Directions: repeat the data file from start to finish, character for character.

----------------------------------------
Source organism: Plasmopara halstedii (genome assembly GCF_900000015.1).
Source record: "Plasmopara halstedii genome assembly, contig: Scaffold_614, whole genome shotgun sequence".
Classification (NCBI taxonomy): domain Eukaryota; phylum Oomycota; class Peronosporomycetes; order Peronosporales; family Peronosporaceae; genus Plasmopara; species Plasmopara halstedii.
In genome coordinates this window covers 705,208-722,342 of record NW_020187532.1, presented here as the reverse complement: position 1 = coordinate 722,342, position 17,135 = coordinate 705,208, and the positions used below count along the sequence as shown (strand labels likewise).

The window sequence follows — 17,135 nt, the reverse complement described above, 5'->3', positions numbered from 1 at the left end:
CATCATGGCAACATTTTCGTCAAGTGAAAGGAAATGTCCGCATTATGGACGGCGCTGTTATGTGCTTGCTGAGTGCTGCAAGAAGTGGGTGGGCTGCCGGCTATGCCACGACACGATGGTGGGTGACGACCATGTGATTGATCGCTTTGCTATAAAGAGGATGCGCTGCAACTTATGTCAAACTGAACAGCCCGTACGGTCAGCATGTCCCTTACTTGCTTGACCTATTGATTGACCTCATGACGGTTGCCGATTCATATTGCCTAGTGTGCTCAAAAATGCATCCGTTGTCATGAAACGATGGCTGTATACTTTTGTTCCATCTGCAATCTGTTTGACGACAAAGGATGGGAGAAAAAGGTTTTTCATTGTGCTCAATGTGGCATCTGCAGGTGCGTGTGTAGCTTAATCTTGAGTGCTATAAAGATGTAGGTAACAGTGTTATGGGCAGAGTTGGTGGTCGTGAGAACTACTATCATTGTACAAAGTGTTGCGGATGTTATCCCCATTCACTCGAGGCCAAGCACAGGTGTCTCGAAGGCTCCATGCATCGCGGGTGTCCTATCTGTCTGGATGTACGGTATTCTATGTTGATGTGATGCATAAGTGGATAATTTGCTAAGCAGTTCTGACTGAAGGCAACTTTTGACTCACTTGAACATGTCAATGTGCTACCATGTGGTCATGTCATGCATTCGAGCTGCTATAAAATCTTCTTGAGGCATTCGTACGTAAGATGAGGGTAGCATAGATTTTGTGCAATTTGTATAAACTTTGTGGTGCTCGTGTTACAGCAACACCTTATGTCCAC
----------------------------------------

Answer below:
Source organism: Plasmopara halstedii (genome assembly GCF_900000015.1).
Source record: "Plasmopara halstedii genome assembly, contig: Scaffold_614, whole genome shotgun sequence".
Classification (NCBI taxonomy): domain Eukaryota; phylum Oomycota; class Peronosporomycetes; order Peronosporales; family Peronosporaceae; genus Plasmopara; species Plasmopara halstedii.
In genome coordinates this window covers 705,208-722,342 of record NW_020187532.1, presented here as the reverse complement: position 1 = coordinate 722,342, position 17,135 = coordinate 705,208, and the positions used below count along the sequence as shown (strand labels likewise).

The window sequence follows — 17,135 nt, the reverse complement described above, 5'->3', positions numbered from 1 at the left end:
CATCATGGCAACATTTTCGTCAAGTGAAAGGAAATGTCCGCATTATGGACGGCGCTGTTATGTGCTTGCTGAGTGCTGCAAGAAGTGGGTGGGCTGCCGGCTATGCCACGACACGATGGTGGGTGACGACCATGTGATTGATCGCTTTGCTATAAAGAGGATGCGCTGCAACTTATGTCAAACTGAACAGCCCGTACGGTCAGCATGTCCCTTACTTGCTTGACCTATTGATTGACCTCATGACGGTTGCCGATTCATATTGCCTAGTGTGCTCAAAAATGCATCCGTTGTCATGAAACGATGGCTGTATACTTTTGTTCCATCTGCAATCTGTTTGACGACAAAGGATGGGAGAAAAAGGTTTTTCATTGTGCTCAATGTGGCATCTGCAGGTGCGTGTGTAGCTTAATCTTGAGTGCTATAAAGATGTAGGTAACAGTGTTATGGGCAGAGTTGGTGGTCGTGAGAACTACTATCATTGTACAAAGTGTTGCGGATGTTATCCCCATTCACTCGAGGCCAAGCACAGGTGTCTCGAAGGCTCCATGCATCGCGGGTGTCCTATCTGTCTGGATGTACGGTATTCTATGTTGATGTGATGCATAAGTGGATAATTTGCTAAGCAGTTCTGACTGAAGGCAACTTTTGACTCACTTGAACATGTCAATGTGCTACCATGTGGTCATGTCATGCATTCGAGCTGCTATAAAATCTTCTTGAGGCATTCGTACGTAAGATGAGGGTAGCATAGATTTTGTGCAATTTGTATAAACTTTGTGGTGCTCGTGTTACAGCAACACCTTATGTCCAC